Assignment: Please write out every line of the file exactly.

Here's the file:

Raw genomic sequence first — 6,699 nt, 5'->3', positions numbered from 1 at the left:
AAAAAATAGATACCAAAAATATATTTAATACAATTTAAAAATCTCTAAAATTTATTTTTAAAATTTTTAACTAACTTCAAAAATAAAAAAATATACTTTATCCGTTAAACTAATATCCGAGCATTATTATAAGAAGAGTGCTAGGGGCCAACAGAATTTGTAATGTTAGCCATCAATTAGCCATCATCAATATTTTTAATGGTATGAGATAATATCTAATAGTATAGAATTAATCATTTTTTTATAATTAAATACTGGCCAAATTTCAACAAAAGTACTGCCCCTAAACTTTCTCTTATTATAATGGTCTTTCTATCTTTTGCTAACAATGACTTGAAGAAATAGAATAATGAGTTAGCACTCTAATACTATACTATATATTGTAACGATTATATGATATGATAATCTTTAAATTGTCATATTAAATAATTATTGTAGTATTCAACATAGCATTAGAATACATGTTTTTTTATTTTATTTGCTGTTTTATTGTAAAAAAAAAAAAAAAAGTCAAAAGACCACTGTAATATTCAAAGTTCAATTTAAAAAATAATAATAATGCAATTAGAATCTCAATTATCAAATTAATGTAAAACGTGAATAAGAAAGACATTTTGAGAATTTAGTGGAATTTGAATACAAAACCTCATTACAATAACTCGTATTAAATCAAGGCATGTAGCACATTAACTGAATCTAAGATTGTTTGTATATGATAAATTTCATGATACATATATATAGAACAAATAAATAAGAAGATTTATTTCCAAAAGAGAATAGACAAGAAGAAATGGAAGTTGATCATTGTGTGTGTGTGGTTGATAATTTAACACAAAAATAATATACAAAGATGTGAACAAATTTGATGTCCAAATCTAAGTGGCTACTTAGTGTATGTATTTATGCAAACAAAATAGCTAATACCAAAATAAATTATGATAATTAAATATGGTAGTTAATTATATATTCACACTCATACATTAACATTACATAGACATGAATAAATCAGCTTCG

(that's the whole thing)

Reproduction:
Raw genomic sequence first — 6,699 nt, 5'->3', positions numbered from 1 at the left:
AAAAAATAGATACCAAAAATATATTTAATACAATTTAAAAATCTCTAAAATTTATTTTTAAAATTTTTAACTAACTTCAAAAATAAAAAAATATACTTTATCCGTTAAACTAATATCCGAGCATTATTATAAGAAGAGTGCTAGGGGCCAACAGAATTTGTAATGTTAGCCATCAATTAGCCATCATCAATATTTTTAATGGTATGAGATAATATCTAATAGTATAGAATTAATCATTTTTTTATAATTAAATACTGGCCAAATTTCAACAAAAGTACTGCCCCTAAACTTTCTCTTATTATAATGGTCTTTCTATCTTTTGCTAACAATGACTTGAAGAAATAGAATAATGAGTTAGCACTCTAATACTATACTATATATTGTAACGATTATATGATATGATAATCTTTAAATTGTCATATTAAATAATTATTGTAGTATTCAACATAGCATTAGAATACATGTTTTTTTATTTTATTTGCTGTTTTATTGTAAAAAAAAAAAAAAAAGTCAAAAGACCACTGTAATATTCAAAGTTCAATTTAAAAAATAATAATAATGCAATTAGAATCTCAATTATCAAATTAATGTAAAACGTGAATAAGAAAGACATTTTGAGAATTTAGTGGAATTTGAATACAAAACCTCATTACAATAACTCGTATTAAATCAAGGCATGTAGCACATTAACTGAATCTAAGATTGTTTGTATATGATAAATTTCATGATACATATATATAGAACAAATAAATAAGAAGATTTATTTCCAAAAGAGAATAGACAAGAAGAAATGGAAGTTGATCATTGTGTGTGTGTGGTTGATAATTTAACACAAAAATAATATACAAAGATGTGAACAAATTTGATGTCCAAATCTAAGTGGCTACTTAGTGTATGTATTTATGCAAACAAAATAGCTAATACCAAAATAAATTATGATAATTAAATATGGTAGTTAATTATATATTCACACTCATACATTAACATTACATAGACATGAATAAATCAGCTTCG